But in cases where the chip is integrated into a part of the vehicle that cannot be easily accessed or upgraded after assembly, a missing microchip can halt production.

We are seeing assembly lines closing everywhere because of this issue,” Fiorani said.

The problem doesn’t seem to be getting any better despite the improvements in recent months.

Even if supply chain bottlenecks dissipate and new chip manufacturing facilities slowly come online, experts say it could be years before the auto industry comes to life. restore.

This hurts the automaker’s Canadian production _ as well as workers and consumers in this country.

Due to the unprecedented global shortage of microchips, there has been an impact on production at the Windsor and Brampton assembly plants over the past two years,” said LouAnn Gosselin, spokesperson for Stellantis Canada, which makes vehicles like the Chrysler Pacifica and the Dodge Charger.

But the industry-wide problem isn’t unique to Stellantis.

Honda Canada spokesman John Bordignon said important global issues are always “an integral part of the new vehicle availability and delivery process.”

We continue to experience the international impact of COVID-19 and accompanying protocols, shipping and logistics delays, microchip shortages and other supply chain disruptions,” he said. he stated in an email.

Delivery can and certainly has been delayed due to these circumstances. We hope to see this situation improve in the coming months, but we remain in the middle of it.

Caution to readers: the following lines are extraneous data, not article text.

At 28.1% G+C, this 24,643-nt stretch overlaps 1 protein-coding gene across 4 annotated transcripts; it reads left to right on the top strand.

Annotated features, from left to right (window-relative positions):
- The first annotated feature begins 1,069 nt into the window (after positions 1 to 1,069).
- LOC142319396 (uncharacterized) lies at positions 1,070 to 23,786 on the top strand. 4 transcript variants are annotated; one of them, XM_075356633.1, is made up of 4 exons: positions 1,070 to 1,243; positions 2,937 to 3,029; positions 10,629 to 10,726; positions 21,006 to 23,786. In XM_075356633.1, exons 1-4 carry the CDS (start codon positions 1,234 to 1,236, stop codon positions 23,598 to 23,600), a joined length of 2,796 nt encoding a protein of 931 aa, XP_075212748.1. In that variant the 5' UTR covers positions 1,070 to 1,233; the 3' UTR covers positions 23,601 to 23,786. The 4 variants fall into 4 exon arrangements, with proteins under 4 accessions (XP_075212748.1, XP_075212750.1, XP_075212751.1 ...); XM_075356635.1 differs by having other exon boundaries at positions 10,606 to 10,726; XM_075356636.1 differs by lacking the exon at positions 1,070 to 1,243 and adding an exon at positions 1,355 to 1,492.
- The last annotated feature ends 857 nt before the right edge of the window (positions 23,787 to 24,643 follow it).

Toyota Canada spokesman Michael Bouliane said the company has been impacted by global supply chain challenges affecting the entire automotive industry.

Our teams are working diligently to minimize the impact on production, but these delays, combined with continued high demand for our vehicles, have resulted in longer than usual wait times for the delivery of certain models to our dealerships. and customers,” he said in a statement. E-mail.

The delays have trickled down to car buyers, with some being told the specific model and trim they want will take years to arrive.

This is a situation that Charles Chittick knows well.

He placed an order for a new plug-in hybrid vehicle in the spring of 2021. When a vehicle finally arrived a year later, it was the wrong trim and color, and another $7,500 for bells and whistles. which he didn’t want.

“I was dumb enough to decline because the dealership expected more and I was first on the list,” Chittick said in an interview from Wolfville, Nova Scotia.

“I thought, ‘They’ve got one, it’s a big dealership, there’s sure to be more to come. That was a big mistake.’

The dealership received only one of the five Toyota RAV4 Prime vehicles allocated to it for the whole year, he said.

Now Chittick said he was told he first received an item in late December – nearly 21 months after placing his order.

This time, if he arrives as expected, he takes no risks.

“It’s $4,000 more than the original cost and it’s not the color we want, but we’ll go with it.”